British Prime Minister, Theresa May has announced she will form a new minority government with Northern Ireland’s Democratic Unionist Party (DUP) after Thursday’s snap elections debacle that saw her Conservative Party lose its parliamentary majority.
In a speech delivered at the doorsteps of her official Downing Street residence moments after she returned from Buckingham Palace where she sought the Queen’s permission to form a government, May said her government would provide certainty and successfully lead the Brexit negotiations with the European Union.
“Our two parties (the Conservative and the DUP) have enjoyed a strong relationship over many years and this gives me the confidence to believe that we will be able to work together in the interests of the United Kingdom,” an expressionless May said.
With 649 out of the 650 seats already declared, the Conservatives had won 318 seats, 8 seats short of the number required for an outright parliamentary majority. Jeremy Corbyn’s Labour Party clinched 261 seats while the DUP, which takes a conservative approach to social issues and staunchly defends Northern Ireland’s remaining part of the UK, increased its parliamentary seats to 10.
This situation has resulted in a hung parliament, where the leader of the party with the most seats in parliament is given the opportunity to try to form a government. This opportunity can however take two forms.
The first option is to form a formal coalition with the other parties in which the partners share ministerial positions and pursue a common legislative agenda while the second option called “confidence and supply” entails that the smaller party or parties agree to support the main legislation but do not formally take part in the government.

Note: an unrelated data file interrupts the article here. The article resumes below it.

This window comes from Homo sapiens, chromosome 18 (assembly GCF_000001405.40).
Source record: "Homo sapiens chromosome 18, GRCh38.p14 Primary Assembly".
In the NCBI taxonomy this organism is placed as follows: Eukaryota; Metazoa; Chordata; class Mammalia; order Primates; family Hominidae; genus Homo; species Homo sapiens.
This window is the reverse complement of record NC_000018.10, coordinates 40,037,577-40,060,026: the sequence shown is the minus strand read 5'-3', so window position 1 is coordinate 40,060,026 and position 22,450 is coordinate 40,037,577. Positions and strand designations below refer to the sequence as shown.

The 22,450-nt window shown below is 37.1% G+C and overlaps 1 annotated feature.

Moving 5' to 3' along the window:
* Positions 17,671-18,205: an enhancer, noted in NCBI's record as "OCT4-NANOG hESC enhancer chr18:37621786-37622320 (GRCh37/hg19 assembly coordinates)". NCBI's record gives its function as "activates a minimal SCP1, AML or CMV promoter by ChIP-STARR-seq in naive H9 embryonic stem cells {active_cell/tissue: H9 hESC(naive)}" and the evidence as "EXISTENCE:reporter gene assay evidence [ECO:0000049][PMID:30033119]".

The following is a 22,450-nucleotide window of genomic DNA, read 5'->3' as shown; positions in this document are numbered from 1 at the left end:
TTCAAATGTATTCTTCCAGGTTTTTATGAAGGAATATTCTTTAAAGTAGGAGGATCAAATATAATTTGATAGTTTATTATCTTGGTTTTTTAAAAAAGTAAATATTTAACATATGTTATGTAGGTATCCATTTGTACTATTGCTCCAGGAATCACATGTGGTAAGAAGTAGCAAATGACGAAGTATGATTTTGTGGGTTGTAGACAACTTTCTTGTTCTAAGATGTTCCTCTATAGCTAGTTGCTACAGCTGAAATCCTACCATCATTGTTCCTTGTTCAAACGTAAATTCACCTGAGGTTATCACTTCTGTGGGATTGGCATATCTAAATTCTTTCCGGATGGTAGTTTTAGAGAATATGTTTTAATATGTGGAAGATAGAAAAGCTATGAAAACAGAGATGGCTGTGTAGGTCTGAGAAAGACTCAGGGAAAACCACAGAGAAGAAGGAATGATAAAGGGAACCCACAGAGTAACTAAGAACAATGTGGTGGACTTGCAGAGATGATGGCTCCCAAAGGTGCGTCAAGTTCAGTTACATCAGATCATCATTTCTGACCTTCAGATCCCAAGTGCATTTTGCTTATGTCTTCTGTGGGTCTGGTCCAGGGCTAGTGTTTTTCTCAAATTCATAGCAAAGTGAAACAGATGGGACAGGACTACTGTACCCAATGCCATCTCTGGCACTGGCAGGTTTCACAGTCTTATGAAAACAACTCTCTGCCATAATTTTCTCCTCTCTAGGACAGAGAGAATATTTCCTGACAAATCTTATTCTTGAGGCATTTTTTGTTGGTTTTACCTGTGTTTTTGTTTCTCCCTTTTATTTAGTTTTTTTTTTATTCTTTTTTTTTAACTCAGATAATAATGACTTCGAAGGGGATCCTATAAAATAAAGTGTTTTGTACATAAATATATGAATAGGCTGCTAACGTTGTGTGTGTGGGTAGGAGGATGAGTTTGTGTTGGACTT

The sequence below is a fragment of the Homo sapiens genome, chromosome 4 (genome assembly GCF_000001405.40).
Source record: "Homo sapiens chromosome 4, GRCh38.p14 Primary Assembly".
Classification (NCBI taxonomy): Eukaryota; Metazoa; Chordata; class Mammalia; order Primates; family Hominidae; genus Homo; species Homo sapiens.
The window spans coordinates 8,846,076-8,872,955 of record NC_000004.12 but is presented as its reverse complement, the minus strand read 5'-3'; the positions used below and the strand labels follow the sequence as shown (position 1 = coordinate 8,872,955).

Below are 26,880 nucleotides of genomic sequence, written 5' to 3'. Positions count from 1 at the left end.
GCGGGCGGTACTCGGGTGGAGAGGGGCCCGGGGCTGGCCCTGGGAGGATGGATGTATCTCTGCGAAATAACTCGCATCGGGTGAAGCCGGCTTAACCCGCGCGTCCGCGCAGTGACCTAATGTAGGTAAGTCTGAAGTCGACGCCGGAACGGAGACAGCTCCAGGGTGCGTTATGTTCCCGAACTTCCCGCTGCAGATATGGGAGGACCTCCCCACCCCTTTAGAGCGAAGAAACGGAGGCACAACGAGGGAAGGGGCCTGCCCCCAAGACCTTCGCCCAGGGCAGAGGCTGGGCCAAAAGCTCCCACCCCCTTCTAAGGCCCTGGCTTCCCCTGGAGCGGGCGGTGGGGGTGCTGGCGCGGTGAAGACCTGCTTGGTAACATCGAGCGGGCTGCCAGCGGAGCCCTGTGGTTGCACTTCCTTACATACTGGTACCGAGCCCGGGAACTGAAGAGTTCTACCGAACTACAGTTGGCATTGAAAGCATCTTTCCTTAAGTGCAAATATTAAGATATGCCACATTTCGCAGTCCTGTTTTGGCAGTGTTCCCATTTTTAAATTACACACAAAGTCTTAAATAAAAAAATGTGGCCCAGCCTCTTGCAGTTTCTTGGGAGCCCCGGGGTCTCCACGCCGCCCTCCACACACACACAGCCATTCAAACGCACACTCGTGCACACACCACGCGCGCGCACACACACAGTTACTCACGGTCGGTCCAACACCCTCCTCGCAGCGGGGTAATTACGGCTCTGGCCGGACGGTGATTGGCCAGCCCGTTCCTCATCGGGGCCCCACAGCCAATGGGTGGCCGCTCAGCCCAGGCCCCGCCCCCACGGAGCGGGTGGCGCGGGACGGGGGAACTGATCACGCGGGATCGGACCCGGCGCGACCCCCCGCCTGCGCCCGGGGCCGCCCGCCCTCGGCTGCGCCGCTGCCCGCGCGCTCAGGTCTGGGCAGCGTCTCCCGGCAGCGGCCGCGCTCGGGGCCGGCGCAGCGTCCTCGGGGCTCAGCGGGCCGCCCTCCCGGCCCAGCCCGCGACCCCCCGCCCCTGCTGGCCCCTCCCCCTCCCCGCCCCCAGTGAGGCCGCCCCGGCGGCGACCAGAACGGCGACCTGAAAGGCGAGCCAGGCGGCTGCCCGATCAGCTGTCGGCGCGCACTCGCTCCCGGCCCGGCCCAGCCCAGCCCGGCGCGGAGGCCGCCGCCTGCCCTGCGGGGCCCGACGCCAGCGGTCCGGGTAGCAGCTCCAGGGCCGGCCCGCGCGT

This parliamentary deficit for the Conservatives in the House of Commons is not coming as a surprise as observers say May had spent much of the campaign denouncing Corbyn as the “weaker leader of a spend-thrift party that would crash Britain’s economy and flounder in the Brexit talks.”
Her campaign dwindled further after negative reactions trailed her policy on care for the elderly, followed by the two Islamist terror attacks in Manchester and London which shifted the focus to security issues, doing more damage to May who, in her previous role as Interior Minister, had overseen the cut in the number of British police officers.
May had called for the snap elections with the hope and confidence of securing a landslide victory that would enable her strengthen her stand in the EU divorce talks scheduled to begin later this month.